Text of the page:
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1812 Overture

Who can explain this portrait like the brave medal on the left?

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2063770767_psb(1).thumb.jpg.c72f8160078f59ecba80e0c1a1855e9a.jpg

Everyone sees that the first medal worn by this character, the middle head is left to look at, is that version not only available in the Austrian Empire? At the time of the First World War, wasn’t it already sent?

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1812 Overture,

Very interesting photo. Some links to a website which has some information on these medals: -

https://www.omsa.org/franz-joseph-bravery-medal-1859-1866/

https://www.omsa.org/franz-joseph-bravery-medal-1866-1915/

The soldier in the photo does not look old enough to have served in both the Austro-Prussian war of 1866 (in which he could have received the left facing Franz Joseph bravery medal) and in World War One (in which he would have had to have served to receive the Karl Troop Cross which was only instituted from 13th December 1916).

 

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The medal is a golden one. It is possible that during WW1 old medals which were still on stock or in museums were used for decorating actual services instead of melting them and produce new ones. It is possible that our Fähnrich wore a medal which was from an ancestor exchanging it with his own. 

Jörg Steiner writes in his "Heldenwerk" (pg. 9) that from August 1914 until March 1915 medals of all types left on stock were used because of the high amount needed.

The only issue which is sure is that he did not take part in a war before 1914.

Regards

Christian

Edited by Christian1962

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On 02/09/2019 at 16:12, Christian1962 said:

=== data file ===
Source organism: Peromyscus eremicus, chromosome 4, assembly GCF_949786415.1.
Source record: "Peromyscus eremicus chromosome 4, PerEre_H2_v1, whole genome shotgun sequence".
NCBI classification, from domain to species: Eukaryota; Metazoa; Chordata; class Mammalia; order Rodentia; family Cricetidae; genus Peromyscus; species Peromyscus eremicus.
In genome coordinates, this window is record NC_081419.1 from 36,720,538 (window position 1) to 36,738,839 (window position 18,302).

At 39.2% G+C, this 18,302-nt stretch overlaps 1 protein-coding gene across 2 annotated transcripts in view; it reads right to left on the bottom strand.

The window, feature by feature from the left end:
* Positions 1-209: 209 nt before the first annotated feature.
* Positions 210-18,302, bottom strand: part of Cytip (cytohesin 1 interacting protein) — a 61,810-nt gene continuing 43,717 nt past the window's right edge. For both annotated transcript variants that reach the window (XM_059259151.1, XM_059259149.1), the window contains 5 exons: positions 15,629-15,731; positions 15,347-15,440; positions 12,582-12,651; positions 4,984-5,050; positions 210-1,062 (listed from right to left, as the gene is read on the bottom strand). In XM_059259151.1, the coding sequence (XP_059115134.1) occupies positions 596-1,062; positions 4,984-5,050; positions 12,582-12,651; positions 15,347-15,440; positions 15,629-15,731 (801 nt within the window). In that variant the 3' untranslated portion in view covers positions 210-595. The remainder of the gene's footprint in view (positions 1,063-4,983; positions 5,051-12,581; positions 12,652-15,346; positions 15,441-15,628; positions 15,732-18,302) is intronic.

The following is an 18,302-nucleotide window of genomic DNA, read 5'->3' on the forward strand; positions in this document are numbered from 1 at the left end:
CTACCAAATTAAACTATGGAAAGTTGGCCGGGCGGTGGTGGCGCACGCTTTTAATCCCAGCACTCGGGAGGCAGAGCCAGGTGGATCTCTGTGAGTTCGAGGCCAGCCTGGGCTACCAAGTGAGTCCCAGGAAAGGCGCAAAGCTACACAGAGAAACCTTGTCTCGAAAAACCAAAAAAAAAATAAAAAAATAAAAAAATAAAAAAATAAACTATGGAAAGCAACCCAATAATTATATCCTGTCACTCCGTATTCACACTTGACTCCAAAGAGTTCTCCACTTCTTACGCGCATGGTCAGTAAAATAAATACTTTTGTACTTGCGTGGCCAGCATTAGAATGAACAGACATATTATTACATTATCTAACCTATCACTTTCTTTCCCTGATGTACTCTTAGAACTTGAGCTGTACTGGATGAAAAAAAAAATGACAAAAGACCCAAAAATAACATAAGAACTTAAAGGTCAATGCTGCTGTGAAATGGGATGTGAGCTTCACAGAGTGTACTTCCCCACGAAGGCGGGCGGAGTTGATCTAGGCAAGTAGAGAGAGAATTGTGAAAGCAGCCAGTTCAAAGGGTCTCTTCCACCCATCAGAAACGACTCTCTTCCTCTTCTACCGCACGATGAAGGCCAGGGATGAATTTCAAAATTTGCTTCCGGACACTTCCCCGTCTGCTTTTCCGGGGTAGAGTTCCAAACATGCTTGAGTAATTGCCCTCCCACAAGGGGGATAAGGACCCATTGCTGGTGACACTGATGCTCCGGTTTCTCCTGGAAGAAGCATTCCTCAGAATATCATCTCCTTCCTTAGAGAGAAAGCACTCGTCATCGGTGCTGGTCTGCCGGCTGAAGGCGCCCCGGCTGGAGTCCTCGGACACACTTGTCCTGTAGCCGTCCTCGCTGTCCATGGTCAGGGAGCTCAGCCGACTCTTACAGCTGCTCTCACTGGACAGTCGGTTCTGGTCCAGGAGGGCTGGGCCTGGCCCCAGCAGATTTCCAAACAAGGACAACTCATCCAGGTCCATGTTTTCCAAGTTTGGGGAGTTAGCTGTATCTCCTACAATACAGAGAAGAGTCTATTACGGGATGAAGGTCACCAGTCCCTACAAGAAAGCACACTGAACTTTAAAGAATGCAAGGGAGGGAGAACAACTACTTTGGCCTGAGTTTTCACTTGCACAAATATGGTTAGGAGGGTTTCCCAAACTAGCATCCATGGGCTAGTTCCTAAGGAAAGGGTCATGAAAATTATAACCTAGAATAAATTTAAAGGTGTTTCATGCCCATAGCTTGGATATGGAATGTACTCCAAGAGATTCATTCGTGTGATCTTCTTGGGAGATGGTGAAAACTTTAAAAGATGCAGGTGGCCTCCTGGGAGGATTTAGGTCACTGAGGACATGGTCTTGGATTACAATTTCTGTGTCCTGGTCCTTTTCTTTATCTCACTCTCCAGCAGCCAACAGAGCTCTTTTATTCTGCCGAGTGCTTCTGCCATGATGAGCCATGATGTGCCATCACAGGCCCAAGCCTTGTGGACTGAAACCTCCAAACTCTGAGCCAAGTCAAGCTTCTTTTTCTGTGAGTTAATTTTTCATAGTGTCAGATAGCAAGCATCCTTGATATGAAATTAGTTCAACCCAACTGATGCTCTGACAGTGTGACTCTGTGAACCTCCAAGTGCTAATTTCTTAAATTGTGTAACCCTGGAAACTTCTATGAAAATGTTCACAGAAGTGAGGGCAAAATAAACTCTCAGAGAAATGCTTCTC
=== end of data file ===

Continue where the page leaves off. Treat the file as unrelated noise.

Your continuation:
The medal is a golden one. It is possible that during WW1 old medals which were still on stock or in museums were used for decorating actual services instead of melting them and produce new ones. It is possible that our Fähnrich wore a medal which was from an ancestor exchanging it with his own. 

Jörg Steiner writes in his "Heldenwerk" (pg. 9) that from August 1914 until March 1915 medals of all types left on stock were used because of the high amount needed.

The only issue which is sure is that he did not take part in a war before 1914.

Regards

Christian

Just a little more info on the man:

Peter Alfred Anton von Coreth Frei- und Panierherr zu Coredo

17.01.1887 - 29.11.1948 (so definitely too young for anything before 1914)

Zgsf tit Objg, 4.TKJ (I guess this means what rank etc. he had at the date of the award: Zugsführer, titularmäßiger Oberjäger, 4. Regiment Tiroler Kaiserjäger)

award date: 10.12.1914 (which may explain why he got, perhaps, an old stockmedal)

source: http://www.heldenwerk.info/191418C.htm (and yes, this is the internet but a good source)

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A little bit more information on Peter Coreth Frei-und Pannierherr zu Coredo.  In the photo he is wearing the uniform of a Fähnrich, and he also has the embroided collar badge of a machine gunner.

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Posted (edited)
On 03/01/2020 at 21:26, Ian said:

In the photo he is wearing the uniform of a Fähnrich

So he really was a Panierherr

Edited by Utgardloki

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Posted (edited)
3 hours ago, Utgardloki said:

So he really was a Panierherr

Indeed he was in a "double sense" (denglish)... 😉 - ist mir garnicht aufgefallen!

Cheers!

Edited by ArHo

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He must have been 'promoted'/gazetted to Fähnrich in mid/late 1918.

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